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Top-down Security Deployments for Success

Top-down Security Deployments for Success

Many organizations struggle to implement security controls and technology within their enterprises due to a very common management error: failure to use a top-down approach to deploy security solutions.
First, what is a ‘top-down’ approach?
In the field of Strategic Management, a top-down approach relies less on subordinates for planning the vision, mission, and strategic goals of a project, and more on leaders at the top of the organization, who then communicate the goals to the ranks below.  Those on the frontlines then translate these strategic goals into tactical goals and execute on them accordingly.
Contrarily, a ‘bottom-up’ management approach relies on the expertise of the lower ranks to assemble data to formulate the tactics and strategies, and present it to the upper ranks for action. An example of this approach might be a budgeting process, where IT workers request a specified dollar amount to build infrastructure. If the organization’s management had created an arbitrary budget without taking into account their knowledge, it’s unlikely the budget would meet the requirements.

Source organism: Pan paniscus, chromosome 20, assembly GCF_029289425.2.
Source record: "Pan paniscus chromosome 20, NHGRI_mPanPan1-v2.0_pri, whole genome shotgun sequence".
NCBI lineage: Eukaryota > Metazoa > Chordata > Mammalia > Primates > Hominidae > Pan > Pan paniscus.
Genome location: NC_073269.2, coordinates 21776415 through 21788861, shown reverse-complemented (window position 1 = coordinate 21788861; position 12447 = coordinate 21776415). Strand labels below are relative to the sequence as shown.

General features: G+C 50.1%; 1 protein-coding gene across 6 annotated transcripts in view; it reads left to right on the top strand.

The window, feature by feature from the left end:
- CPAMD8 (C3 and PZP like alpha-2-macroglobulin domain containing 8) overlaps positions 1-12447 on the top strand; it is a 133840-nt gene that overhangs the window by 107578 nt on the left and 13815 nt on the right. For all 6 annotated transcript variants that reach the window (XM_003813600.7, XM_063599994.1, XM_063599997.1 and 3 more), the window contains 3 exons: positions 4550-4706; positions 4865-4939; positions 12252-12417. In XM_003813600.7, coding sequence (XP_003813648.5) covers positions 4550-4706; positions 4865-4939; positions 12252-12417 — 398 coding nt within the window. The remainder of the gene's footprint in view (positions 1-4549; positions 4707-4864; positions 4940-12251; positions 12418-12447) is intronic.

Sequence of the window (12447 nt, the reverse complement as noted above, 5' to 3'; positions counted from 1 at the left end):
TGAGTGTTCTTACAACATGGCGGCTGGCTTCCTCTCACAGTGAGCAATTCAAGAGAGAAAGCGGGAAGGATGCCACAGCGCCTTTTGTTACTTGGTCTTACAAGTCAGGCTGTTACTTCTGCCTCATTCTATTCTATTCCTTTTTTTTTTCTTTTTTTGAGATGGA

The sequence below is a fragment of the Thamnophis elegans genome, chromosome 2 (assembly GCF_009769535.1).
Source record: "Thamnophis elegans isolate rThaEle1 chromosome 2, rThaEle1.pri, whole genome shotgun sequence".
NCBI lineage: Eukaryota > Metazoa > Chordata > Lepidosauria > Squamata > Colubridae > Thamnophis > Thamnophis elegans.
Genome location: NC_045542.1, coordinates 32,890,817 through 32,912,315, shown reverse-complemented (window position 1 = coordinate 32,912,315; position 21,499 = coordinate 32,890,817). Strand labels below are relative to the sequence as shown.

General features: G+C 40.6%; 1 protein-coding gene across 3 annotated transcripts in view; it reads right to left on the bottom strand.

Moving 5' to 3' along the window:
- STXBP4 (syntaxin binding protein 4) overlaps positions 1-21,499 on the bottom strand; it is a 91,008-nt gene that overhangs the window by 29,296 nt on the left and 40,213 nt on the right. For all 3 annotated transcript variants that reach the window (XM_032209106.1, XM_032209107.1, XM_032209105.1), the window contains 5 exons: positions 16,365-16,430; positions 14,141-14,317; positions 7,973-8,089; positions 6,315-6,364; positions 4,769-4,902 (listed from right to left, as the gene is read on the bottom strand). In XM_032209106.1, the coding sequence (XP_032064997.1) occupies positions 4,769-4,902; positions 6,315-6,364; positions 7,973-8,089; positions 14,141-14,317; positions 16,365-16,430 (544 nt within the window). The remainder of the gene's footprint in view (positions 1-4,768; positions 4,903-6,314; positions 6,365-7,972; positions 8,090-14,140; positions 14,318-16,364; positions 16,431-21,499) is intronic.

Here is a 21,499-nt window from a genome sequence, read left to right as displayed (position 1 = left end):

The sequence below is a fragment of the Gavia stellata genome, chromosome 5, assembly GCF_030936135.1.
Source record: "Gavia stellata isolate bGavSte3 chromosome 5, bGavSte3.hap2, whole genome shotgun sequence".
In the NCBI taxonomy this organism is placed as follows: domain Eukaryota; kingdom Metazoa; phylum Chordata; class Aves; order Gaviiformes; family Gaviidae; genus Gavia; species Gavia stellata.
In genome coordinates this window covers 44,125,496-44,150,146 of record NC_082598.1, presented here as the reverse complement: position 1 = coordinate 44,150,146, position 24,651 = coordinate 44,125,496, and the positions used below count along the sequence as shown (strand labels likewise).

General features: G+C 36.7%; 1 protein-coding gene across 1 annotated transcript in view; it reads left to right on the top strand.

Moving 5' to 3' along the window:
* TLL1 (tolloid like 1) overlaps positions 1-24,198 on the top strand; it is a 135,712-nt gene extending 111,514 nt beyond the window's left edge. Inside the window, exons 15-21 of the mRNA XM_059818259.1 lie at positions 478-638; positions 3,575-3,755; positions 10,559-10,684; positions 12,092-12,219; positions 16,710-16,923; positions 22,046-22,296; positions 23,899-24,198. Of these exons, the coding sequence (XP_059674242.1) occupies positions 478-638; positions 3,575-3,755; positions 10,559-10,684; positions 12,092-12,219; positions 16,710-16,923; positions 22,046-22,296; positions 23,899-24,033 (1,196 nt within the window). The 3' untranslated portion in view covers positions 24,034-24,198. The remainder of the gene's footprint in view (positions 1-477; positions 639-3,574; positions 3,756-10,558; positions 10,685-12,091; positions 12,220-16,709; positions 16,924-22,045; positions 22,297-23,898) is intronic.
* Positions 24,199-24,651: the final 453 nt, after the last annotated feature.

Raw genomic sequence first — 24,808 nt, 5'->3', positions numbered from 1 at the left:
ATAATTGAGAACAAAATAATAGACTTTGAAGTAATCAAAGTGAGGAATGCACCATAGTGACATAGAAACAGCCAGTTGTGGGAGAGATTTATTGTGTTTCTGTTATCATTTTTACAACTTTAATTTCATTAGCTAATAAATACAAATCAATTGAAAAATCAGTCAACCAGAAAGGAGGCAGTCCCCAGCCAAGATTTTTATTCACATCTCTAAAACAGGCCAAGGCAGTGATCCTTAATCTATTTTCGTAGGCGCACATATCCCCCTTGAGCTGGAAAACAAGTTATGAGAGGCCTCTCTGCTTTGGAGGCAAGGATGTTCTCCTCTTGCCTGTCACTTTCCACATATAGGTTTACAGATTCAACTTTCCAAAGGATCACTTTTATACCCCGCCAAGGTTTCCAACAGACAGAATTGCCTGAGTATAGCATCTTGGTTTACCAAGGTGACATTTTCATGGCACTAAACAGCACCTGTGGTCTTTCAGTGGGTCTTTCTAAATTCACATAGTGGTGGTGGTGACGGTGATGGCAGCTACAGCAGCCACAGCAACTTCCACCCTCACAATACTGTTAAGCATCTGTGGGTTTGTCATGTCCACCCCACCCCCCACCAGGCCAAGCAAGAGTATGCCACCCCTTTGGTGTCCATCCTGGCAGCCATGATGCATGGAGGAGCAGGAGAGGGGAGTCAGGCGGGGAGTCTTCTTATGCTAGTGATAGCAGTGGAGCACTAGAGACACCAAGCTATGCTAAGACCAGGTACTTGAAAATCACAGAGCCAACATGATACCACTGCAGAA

Top-down and bottom-up approaches both have their place and time, but when it comes to the implementation of regulatory and compliance security, the top-down approach is more likely to successfully achieve the organizational goals. Here’s why:

  • Without known consequences, many security initiatives are doomed to failure. Take for example credit card security.  Many security admins had a hard time getting their organizations to pony up the budget for encryption, WAFs, security scans, firewalls, IDS/IPS, etc.  Since PCI was implemented, which provides a basis for top-down security management, we’ve seen the purse-strings loosen for admins requesting budget for security technology. Why?  Because the business suffers if PCI compliance is not obtained and maintained. Finally, top management had a  mandate that required that they put the proper security controls in place to be PCI-compliant.
  • Organizationally, lateral monitoring and auditing doesn’t sit well with employees. Many departments and teams can be entrenched in their spaces, and somewhat territorial when it comes to their roles.  It’s a challenge to get them on-board with being monitored or checked for security compliance, particularly with the different personalities that exist between DBA’s, developers, enterprise admins, and auditors. Asking a team to implement and enforce security and audit compliance on other teams that are lateral in the corporate hierarchy causes confusion about who the project champion is, the criticality of the initiative, and the understanding that the executive leadership is behind the initiative.  Pushing the goals down from the leadership gets everyone on the same page and reiterates the corporate security messaging.